Physical Examination

The physical examination should begin with observing the patient in the sitting and standing positions from the back as well as the front. Observing the patient moving around, dressing, and undressing may also help in confirming the severity of the symptoms. Muscle spasms, swellings, deformities, unusual markings, redness, and hair patches should be noted. The patient's posture and gait should be observed. The area palpated includes soft tissues and bone structures for tenderness and swellings. It helps to isolate the level of the lesion. ROM should be observed. A thorough neurologic examination should be performed to assess for sensations, deep tendon reflexes, and muscle strength. Examining the

Anterior longitudinal ligament

Supraspinous ligament

Interspinous ligament

Figure 31-10 Supporting ligaments of the spine. (Redrawn from Brinker MR, Miller MD. Fundamentals of Orthopedics. Philadelphia, Saunders, 1999, p 242.)





1. Degrees of inclination of trunk (note reversal of lumbar curve)

2. Level of fingertips to leg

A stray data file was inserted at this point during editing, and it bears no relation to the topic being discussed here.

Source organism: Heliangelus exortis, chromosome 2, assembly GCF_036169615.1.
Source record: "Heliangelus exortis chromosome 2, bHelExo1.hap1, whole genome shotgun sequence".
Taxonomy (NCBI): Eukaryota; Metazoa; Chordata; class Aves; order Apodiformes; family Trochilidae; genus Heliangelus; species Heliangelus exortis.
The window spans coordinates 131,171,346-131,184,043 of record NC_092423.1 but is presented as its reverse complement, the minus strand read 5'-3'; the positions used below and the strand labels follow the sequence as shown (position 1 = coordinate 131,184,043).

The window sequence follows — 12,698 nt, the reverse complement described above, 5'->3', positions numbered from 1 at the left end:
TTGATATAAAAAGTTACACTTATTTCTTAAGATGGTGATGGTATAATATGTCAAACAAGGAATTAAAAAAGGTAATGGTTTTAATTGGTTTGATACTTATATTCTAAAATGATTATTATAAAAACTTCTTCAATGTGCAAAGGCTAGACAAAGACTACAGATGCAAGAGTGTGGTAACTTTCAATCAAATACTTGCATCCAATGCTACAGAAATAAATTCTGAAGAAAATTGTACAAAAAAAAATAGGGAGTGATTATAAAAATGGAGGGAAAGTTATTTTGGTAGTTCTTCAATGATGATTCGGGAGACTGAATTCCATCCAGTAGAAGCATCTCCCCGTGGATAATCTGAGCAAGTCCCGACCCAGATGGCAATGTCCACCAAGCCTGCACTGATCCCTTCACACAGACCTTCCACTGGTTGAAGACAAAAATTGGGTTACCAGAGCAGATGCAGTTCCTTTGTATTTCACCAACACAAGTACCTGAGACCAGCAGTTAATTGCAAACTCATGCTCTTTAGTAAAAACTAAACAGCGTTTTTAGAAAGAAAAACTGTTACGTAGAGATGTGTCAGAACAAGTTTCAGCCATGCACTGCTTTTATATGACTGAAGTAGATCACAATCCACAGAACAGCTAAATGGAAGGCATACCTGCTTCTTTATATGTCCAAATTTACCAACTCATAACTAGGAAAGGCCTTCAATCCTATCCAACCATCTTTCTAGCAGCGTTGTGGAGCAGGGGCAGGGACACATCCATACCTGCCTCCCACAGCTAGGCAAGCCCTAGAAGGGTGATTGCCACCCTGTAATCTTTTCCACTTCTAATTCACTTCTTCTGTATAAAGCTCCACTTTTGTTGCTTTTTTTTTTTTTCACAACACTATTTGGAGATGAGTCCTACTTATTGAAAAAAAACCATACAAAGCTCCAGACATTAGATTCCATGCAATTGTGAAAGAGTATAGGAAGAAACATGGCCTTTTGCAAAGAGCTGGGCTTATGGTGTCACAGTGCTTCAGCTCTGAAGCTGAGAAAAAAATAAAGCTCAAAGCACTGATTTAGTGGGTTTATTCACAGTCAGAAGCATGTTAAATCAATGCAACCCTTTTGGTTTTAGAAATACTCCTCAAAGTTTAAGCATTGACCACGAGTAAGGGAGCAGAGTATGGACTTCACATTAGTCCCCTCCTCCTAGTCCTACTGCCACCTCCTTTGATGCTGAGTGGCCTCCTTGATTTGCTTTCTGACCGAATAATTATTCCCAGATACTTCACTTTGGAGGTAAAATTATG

3. Distance between fingertips and floor

Figure 31-11 Methods of measuring flexion. A, Flexion, zero starting point. B, Measuring flexion. C, Extension. D, Lateral bend. (Redrawn from CarrAJ, Harnden A.

Orthopedics in Primary Care. Boston, Butterworth-Heinemann, 1997, p 70.)

Table 31-2 Normal Range of Movement: Thoracolumbar Spine rectal tone, perineal sensations, and reflexes is essential if the patient has significant nerve root pain and weakness and chord compression is suspected.

Special tests are done for determining nerve root impingement. The straight-leg raise test is performed with the patient lying on the back on the examination table. Passive lifting of the leg with the knee extended produces pain radiating down the posterior or lateral aspect of the leg, distal to the knee and often into the foot. Dorsiflexion of the foot (Lasegue's test) will increase these symptoms (Fig. 31-12). The bowstring sign is performed after a straight-leg raising test by flexing the knee to reduce radicular pain. Compression is then applied to the popliteal fossa. Return of radicular pain is considered a positive sign (Fig. 31-13). Crossed straight-leg raise is done by performing a straight-leg raise of the unaffected extremity. If the symptoms are produced on the affected extremity, the test is positive for central disk herniation. Femoral nerve traction test aids in the diagnosis of disk herniation that affects the upper lumbar spine (L2, L3, and L4). The patient lies on the stomach on the examination table with the knee flexed to 90 degrees. The physician then extends the patient's hip by lifting it off the table (Fig. 31-14). The test is positive if it produces radicular pain.

The peripheral pulses are palpated, and any abnormalities in the vascular status of the extremities are noted.

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